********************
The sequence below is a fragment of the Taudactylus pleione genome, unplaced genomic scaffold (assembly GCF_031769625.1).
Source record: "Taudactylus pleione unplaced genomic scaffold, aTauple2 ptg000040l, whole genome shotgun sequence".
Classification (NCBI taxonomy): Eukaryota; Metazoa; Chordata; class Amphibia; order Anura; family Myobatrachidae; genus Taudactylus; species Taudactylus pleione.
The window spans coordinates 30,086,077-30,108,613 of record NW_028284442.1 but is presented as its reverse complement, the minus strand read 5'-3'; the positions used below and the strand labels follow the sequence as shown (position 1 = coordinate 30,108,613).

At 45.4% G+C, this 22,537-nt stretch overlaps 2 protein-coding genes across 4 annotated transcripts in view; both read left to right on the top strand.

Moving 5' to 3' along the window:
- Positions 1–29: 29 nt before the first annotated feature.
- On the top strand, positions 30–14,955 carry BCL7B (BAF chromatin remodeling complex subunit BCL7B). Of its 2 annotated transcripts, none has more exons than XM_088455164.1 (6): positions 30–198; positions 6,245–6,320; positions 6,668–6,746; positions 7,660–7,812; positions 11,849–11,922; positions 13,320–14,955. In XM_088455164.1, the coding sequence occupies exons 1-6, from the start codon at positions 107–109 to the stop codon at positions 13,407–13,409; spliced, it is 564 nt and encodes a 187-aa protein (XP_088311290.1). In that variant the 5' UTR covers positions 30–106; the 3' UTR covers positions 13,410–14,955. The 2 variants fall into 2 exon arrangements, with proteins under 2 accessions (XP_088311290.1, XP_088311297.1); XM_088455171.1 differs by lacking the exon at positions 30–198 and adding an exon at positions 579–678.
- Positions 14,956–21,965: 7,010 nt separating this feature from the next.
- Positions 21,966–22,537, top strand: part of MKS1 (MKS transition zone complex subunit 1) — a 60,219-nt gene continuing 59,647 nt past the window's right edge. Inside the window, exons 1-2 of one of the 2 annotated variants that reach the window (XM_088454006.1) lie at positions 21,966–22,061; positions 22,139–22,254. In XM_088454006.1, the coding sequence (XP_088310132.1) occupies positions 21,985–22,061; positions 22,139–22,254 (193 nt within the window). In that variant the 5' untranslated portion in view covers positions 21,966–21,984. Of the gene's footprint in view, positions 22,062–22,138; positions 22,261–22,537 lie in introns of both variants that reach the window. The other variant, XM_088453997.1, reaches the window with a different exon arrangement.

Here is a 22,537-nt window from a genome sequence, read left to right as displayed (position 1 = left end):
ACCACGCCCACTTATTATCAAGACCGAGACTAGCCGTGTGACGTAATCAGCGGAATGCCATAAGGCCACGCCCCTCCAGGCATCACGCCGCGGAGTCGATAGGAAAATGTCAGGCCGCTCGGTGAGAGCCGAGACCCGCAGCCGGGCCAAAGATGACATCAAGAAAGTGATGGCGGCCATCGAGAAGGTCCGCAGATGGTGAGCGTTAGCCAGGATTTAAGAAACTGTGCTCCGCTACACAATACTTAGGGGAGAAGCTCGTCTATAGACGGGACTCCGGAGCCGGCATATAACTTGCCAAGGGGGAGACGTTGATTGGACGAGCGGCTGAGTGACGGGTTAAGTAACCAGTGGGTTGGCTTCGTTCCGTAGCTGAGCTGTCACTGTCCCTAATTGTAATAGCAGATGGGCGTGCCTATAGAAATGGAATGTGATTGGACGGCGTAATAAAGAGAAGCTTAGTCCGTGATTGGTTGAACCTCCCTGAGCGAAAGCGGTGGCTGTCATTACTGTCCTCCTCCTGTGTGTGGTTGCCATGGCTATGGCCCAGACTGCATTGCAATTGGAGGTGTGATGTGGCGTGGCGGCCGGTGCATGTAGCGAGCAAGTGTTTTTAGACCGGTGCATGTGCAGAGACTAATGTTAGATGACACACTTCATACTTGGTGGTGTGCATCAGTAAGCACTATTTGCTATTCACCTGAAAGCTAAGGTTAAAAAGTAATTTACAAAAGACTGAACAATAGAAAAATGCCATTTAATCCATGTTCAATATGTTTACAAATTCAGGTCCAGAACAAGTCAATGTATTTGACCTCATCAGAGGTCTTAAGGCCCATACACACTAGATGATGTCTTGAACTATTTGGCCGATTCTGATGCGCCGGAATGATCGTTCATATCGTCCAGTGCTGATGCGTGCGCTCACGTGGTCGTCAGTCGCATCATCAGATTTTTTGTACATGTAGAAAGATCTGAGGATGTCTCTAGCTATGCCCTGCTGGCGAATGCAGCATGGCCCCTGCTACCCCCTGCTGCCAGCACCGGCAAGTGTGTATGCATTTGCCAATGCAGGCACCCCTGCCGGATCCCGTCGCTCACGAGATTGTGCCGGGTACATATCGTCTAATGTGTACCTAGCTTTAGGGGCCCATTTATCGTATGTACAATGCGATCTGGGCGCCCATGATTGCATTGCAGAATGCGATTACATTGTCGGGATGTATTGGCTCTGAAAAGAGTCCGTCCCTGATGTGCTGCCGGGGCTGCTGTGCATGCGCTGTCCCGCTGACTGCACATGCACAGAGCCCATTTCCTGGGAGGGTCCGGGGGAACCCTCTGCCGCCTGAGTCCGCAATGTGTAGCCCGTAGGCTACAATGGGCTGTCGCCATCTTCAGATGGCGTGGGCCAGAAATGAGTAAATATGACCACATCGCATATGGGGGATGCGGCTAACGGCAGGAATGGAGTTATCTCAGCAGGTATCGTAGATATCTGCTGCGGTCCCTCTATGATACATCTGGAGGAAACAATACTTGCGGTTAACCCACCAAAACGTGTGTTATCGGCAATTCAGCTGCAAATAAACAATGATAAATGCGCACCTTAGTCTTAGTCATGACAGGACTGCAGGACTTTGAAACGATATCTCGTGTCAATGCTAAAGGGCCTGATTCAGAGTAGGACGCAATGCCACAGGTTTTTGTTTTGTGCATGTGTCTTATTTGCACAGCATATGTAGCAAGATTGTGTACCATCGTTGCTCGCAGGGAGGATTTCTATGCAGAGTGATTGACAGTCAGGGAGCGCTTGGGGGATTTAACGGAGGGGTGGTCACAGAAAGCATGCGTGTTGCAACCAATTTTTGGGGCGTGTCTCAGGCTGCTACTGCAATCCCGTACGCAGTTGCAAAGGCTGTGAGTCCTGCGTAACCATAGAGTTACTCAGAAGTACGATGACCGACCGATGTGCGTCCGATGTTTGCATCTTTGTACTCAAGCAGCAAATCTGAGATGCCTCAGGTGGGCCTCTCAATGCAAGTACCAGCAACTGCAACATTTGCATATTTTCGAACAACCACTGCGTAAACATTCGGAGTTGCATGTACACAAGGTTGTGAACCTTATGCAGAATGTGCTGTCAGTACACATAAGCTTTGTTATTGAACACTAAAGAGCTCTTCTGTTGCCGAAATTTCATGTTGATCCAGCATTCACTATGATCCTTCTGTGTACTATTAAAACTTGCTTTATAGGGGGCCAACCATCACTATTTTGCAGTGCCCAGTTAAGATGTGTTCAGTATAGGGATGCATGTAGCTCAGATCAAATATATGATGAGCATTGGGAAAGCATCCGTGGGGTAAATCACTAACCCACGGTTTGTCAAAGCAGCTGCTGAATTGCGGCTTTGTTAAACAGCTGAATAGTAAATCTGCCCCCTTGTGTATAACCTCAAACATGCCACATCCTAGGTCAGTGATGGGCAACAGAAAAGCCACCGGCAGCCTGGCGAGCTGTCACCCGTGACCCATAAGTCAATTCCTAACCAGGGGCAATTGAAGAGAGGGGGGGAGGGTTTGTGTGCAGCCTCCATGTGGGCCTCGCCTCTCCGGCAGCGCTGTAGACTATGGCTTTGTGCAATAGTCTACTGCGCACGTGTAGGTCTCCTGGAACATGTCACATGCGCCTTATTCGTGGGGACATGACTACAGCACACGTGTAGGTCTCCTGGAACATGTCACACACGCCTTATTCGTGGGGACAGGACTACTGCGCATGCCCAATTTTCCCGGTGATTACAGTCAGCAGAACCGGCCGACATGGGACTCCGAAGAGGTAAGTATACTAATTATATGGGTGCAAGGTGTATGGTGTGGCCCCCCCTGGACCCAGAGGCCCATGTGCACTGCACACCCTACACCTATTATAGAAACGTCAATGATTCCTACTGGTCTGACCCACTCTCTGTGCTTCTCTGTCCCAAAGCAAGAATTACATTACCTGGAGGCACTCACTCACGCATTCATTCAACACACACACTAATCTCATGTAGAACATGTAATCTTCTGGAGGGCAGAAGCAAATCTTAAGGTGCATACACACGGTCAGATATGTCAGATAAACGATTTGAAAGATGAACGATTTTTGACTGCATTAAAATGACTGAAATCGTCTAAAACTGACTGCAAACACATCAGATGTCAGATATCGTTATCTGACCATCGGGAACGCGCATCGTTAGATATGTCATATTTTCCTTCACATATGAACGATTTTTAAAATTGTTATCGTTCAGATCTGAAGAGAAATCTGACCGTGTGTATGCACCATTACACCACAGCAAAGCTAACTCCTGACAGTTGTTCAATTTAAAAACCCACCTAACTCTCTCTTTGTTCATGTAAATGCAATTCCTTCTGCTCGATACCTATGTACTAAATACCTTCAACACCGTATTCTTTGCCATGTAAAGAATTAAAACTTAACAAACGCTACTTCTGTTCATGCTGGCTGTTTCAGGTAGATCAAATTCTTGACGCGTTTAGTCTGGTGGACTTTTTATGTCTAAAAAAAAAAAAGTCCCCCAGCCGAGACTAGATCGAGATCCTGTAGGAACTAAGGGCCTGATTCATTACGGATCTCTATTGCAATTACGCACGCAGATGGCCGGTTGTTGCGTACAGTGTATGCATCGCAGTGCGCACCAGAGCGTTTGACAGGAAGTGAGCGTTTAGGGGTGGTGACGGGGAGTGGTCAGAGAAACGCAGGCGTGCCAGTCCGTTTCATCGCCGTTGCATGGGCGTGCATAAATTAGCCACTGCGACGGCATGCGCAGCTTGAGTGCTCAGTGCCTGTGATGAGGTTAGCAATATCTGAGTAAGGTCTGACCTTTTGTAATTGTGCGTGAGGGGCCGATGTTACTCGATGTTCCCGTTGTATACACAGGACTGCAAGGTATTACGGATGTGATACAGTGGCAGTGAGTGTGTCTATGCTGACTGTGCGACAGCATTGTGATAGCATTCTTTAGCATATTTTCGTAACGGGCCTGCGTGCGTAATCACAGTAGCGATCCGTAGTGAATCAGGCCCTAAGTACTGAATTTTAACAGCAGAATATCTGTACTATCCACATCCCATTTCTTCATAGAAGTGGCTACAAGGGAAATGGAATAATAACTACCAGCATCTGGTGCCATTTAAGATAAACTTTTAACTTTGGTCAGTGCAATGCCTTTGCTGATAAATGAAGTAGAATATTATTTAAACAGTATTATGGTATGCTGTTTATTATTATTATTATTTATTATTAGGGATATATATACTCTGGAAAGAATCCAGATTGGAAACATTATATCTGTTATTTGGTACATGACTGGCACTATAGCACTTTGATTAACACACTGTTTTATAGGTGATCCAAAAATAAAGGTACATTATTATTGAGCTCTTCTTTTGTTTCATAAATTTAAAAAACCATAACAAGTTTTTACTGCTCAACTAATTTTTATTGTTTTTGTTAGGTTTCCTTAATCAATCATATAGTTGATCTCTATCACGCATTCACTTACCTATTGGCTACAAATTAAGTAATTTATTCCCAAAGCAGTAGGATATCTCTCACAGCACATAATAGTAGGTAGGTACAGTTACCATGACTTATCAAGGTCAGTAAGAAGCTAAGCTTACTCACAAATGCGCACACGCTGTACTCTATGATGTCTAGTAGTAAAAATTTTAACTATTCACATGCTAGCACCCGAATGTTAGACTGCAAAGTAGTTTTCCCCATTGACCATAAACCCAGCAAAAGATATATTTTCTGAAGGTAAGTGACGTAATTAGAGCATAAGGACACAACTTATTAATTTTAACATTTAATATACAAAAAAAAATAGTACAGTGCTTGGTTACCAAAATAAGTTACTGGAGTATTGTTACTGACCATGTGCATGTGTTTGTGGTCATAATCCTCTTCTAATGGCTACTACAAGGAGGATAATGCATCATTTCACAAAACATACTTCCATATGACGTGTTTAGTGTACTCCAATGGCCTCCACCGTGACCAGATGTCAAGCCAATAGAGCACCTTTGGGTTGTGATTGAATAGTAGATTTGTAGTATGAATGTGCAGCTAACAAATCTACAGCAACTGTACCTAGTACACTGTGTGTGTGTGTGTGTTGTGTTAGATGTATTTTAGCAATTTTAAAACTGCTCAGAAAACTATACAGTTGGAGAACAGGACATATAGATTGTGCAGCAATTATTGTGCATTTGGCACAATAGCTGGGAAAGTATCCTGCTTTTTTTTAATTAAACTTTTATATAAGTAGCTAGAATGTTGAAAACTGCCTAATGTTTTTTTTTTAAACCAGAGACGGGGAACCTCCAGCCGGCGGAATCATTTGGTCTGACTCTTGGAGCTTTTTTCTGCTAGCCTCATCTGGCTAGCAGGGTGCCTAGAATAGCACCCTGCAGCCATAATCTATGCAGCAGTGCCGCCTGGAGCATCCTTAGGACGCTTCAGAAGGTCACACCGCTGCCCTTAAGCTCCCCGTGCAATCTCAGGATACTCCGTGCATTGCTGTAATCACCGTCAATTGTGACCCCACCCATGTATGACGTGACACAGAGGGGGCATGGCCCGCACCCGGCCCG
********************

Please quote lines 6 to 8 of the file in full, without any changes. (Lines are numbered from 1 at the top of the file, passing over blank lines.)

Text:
Moving 5' to 3' along the window:
- Positions 1–29: 29 nt before the first annotated feature.
- On the top strand, positions 30–14,955 carry BCL7B (BAF chromatin remodeling complex subunit BCL7B). Of its 2 annotated transcripts, none has more exons than XM_088455164.1 (6): positions 30–198; positions 6,245–6,320; positions 6,668–6,746; positions 7,660–7,812; positions 11,849–11,922; positions 13,320–14,955. In XM_088455164.1, the coding sequence occupies exons 1-6, from the start codon at positions 107–109 to the stop codon at positions 13,407–13,409; spliced, it is 564 nt and encodes a 187-aa protein (XP_088311290.1). In that variant the 5' UTR covers positions 30–106; the 3' UTR covers positions 13,410–14,955. The 2 variants fall into 2 exon arrangements, with proteins under 2 accessions (XP_088311290.1, XP_088311297.1); XM_088455171.1 differs by lacking the exon at positions 30–198 and adding an exon at positions 579–678.